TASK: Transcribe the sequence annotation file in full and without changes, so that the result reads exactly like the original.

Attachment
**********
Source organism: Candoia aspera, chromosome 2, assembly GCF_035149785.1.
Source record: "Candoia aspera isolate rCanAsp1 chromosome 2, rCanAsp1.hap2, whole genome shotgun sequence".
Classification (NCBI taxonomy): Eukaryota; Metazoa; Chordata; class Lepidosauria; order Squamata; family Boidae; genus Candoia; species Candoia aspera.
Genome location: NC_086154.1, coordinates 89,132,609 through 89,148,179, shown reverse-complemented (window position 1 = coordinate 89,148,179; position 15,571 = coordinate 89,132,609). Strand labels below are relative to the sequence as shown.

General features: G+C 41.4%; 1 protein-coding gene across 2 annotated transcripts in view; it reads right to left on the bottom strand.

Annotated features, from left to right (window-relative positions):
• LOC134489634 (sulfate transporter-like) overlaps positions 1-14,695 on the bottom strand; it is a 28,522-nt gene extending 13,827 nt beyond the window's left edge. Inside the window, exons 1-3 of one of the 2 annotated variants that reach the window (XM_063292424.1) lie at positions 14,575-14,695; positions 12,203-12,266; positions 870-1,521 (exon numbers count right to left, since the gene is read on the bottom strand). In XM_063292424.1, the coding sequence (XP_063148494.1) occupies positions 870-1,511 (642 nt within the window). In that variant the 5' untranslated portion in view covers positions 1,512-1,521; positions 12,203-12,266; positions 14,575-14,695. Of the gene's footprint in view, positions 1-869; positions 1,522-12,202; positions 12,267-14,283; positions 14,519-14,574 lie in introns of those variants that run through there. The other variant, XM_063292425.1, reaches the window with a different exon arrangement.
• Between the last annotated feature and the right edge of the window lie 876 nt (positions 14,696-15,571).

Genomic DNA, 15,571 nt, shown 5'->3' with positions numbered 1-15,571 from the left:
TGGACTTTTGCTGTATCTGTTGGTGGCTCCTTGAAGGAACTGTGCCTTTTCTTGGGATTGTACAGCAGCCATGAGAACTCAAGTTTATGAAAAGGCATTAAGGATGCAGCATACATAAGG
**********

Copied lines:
Source organism: Candoia aspera, chromosome 2, assembly GCF_035149785.1.
Source record: "Candoia aspera isolate rCanAsp1 chromosome 2, rCanAsp1.hap2, whole genome shotgun sequence".
Classification (NCBI taxonomy): Eukaryota; Metazoa; Chordata; class Lepidosauria; order Squamata; family Boidae; genus Candoia; species Candoia aspera.
Genome location: NC_086154.1, coordinates 89,132,609 through 89,148,179, shown reverse-complemented (window position 1 = coordinate 89,148,179; position 15,571 = coordinate 89,132,609). Strand labels below are relative to the sequence as shown.

General features: G+C 41.4%; 1 protein-coding gene across 2 annotated transcripts in view; it reads right to left on the bottom strand.

Annotated features, from left to right (window-relative positions):
• LOC134489634 (sulfate transporter-like) overlaps positions 1-14,695 on the bottom strand; it is a 28,522-nt gene extending 13,827 nt beyond the window's left edge. Inside the window, exons 1-3 of one of the 2 annotated variants that reach the window (XM_063292424.1) lie at positions 14,575-14,695; positions 12,203-12,266; positions 870-1,521 (exon numbers count right to left, since the gene is read on the bottom strand). In XM_063292424.1, the coding sequence (XP_063148494.1) occupies positions 870-1,511 (642 nt within the window). In that variant the 5' untranslated portion in view covers positions 1,512-1,521; positions 12,203-12,266; positions 14,575-14,695. Of the gene's footprint in view, positions 1-869; positions 1,522-12,202; positions 12,267-14,283; positions 14,519-14,574 lie in introns of those variants that run through there. The other variant, XM_063292425.1, reaches the window with a different exon arrangement.
• Between the last annotated feature and the right edge of the window lie 876 nt (positions 14,696-15,571).

Genomic DNA, 15,571 nt, shown 5'->3' with positions numbered 1-15,571 from the left:
TGGACTTTTGCTGTATCTGTTGGTGGCTCCTTGAAGGAACTGTGCCTTTTCTTGGGATTGTACAGCAGCCATGAGAACTCAAGTTTATGAAAAGGCATTAAGGATGCAGCATACATAAGG